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In case you're not aware, we have a pretty good account of the Barlow's Knoll fighting, written by a participant, on the website. Here's the link.



 Posted: Sat Jul 5th, 2008 01:24 am
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pamc153PA
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Joe,

I had some time to read the description on the link you gave. I hadn't read it before, and I found it interesting, especially that Fischer found it odd and frustrating that Steinwehr's First Division wasn't placed where it would have helped the flank, and that he mentions what happened at Chancellorsville a month before. I would love to know what was going through command's mind, especially Howard or Barlow.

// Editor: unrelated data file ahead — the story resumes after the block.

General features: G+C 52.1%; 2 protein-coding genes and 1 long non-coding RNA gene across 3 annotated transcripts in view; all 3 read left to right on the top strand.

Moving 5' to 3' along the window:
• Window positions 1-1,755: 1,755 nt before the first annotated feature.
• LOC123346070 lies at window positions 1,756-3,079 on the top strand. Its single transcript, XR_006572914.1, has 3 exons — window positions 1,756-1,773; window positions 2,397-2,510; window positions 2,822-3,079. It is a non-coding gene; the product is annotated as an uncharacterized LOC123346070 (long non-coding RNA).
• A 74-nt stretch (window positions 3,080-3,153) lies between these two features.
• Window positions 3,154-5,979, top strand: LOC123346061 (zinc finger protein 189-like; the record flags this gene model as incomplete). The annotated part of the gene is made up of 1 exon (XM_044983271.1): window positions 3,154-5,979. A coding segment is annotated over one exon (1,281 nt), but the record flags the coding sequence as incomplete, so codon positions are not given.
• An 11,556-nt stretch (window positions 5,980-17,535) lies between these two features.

Have you had a chance to see where the 153PA was "in the air" at Chancellorsville, by any chance?

Pvt,

Have you been to Chancellorsville?

Hope you guys had a good 4th!

Pam 



 Posted: Sat Jul 5th, 2008 12:25 pm
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PvtClewell
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Pam,

I have been to Chancellorsville a number of times and have traveled Jackson's flank march route at least three times. I have not investigated the area where the 153rd was posted, even though it's just off the Orange Turnpike near the Wilderness Church. It's a pretty heavily wooded area and not particularly close to the visitors' center. But I've driven the turnpike while returning from my flank march excursions and figure I know approximately where the 153rd was located. No markers or monuments that I know of.